The San Jose State baseball season was due to open in February. 27. Instead, it was the day pitcher Sean Prozell was cleared to play.
Prozell said he was one of 12 Spartans who tested positive for COVID-19 in January, forcing San Jose State to cancel the first month of the season. The formerly outstanding Carlmont and College of San Mateo was cleared to play February. 27 when the Spartans, instead of the season opener, could return to practice for the first time since the positive tests were announced.
“We are very happy that we got it all now, instead of the middle of the season … because in that case we would have just had it canceled all season,” said Prozell.
The Spartans are now ready to open the season on Saturday at the ballpark, formerly known as Municipal Field, Excite Ballpark, with a double top against San Diego State. Prozell said he expects to turn off relief at some point on Saturday, and hopes to work his way into my starting rotation in the middle.
“It’s been a minute for San Jose State to play this year,” Prozell said. “So it’s going to be great to get back out there.”
Prozell first realized that he might have received COVID when he began to lose his sense of taste and smell. When he tested positive, he was quarantined and lived alone in a hotel room for 13 days.
“I had the worst effects of not being able to taste and smell, but everything else was fine,” Prozell said. “I had no flu like systems or anything, so I’m doing well.”
When he quarantined, Prozell underwent several additional tests as part of his athletic physical examination, including an electrocardiogram and an ultrasound of the heart.
“After 10 or 13 days, I came out of the hotel and took a week to be cleaned, and from there I just hit the ground,” Prozell said.
Some progress would be welcome to Prozell, who struck out just four games last year before the season closed. In his first year at San Jose State as a transfer junior out of CSM, his right-hander was 1-1 with an inflated ERA, while earning his first Division I victory Feb. 29 with six solid innings against Utah Valley State.
Prozell is still carrying the same swagger on the pile he always has. The right hand is still dirty with a ball with a chip-on-this-shoulder edge. The big difference between his game now, from his years at Carlmont and CSM, is that he now pitches exclusively. Until his second year at CSM in 2019, he was long honored as a legitimate two-way threat, and chopped a career .309 stroke average with the Bulldogs.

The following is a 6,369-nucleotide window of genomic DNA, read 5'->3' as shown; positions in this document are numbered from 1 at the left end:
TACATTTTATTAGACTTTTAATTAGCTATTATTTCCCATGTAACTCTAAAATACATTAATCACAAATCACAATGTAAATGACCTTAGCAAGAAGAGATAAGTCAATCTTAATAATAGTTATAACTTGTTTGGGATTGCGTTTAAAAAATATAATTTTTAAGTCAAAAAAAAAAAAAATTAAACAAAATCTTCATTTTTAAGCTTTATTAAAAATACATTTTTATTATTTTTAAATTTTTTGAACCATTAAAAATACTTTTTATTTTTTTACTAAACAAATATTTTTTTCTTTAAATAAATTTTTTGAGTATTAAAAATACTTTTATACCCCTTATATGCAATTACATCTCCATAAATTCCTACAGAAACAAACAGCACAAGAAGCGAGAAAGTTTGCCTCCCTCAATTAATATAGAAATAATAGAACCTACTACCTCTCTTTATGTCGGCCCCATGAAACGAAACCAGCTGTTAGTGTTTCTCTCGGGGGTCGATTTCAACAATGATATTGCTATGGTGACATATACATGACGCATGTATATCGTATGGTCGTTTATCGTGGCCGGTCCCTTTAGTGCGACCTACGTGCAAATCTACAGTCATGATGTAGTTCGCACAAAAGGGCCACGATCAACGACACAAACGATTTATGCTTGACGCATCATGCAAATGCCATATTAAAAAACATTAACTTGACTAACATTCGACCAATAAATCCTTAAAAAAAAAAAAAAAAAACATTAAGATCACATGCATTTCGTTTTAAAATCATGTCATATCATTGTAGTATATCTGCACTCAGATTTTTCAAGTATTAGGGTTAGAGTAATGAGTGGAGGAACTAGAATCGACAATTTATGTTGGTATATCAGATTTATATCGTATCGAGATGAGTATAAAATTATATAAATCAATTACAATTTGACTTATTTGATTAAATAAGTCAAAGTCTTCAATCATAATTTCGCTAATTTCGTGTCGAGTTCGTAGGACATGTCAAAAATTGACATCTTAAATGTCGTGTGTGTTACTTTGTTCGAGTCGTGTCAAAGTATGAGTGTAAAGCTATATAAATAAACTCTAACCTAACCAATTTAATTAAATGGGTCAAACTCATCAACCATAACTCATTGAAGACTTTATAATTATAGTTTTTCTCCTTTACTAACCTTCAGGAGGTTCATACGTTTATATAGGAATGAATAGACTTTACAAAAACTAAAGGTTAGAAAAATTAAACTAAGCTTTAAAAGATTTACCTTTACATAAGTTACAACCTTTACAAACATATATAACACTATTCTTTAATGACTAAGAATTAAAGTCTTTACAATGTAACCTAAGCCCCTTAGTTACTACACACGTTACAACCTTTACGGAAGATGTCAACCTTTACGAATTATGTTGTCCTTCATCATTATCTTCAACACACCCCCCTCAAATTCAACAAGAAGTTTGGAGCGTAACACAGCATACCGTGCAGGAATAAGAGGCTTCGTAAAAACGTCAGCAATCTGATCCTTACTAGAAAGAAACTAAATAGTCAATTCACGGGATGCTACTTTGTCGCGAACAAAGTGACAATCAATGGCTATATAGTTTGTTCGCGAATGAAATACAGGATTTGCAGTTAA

“In junior college, it was a gate,” Prozell said. “I had to do a lot of extra work to be two-way, many extra hours of practice, always coming home late … and I thought pitching could get me the farthest, and I wanted to focus on that for the rest of my career. “
Prozell’s right arm certainly plays. He was one of the standouts for CSM’s pitching staff in 2019, and that really says something. The Bulldogs threw an ERA of 3.83, with a majority of pitchers now appearing in four years: Jamie Kruger, Westmont College; Nico Zeglin, Gonzaga University; Brett Karalius, Rogers State; Austin Moberg, San Francisco State; and Zach Button and Carlo Lopiccolo, Cal Poly.
However, Prozell won two legs at the Coast Golden Gate Conference with a triple crown with eight wins and a 2.54 ERA. His 74 strike ranked second to Kruger’s conference-leading 80.
On the way into 2021, Prozell said that the ball comes out of the hand very nicely.
“Perfect,” said Prozell. “I just need some time, get a few rounds, see how I feel against live hitters, but so far so good.”
It took Prozell a couple of games to get the cracks out in San Jose State. Makes his Spartans debut Feb. 16. 2020 at Santa Clara he was affected for four races in three rounds. But he left the butterflies behind, he said, and got on track two weeks later, trading in the Utah Valley, allowing one run of five hits through six innings while hitting eight.
The 6-1 right-hander wants to take up this weekend where he left off.
“I think it’s going to be normal,” Prozell said. “I will keep my confidence as always and take advantage of my opportunity. But I definitely think there’s going to be some unrest from not being out there that long. “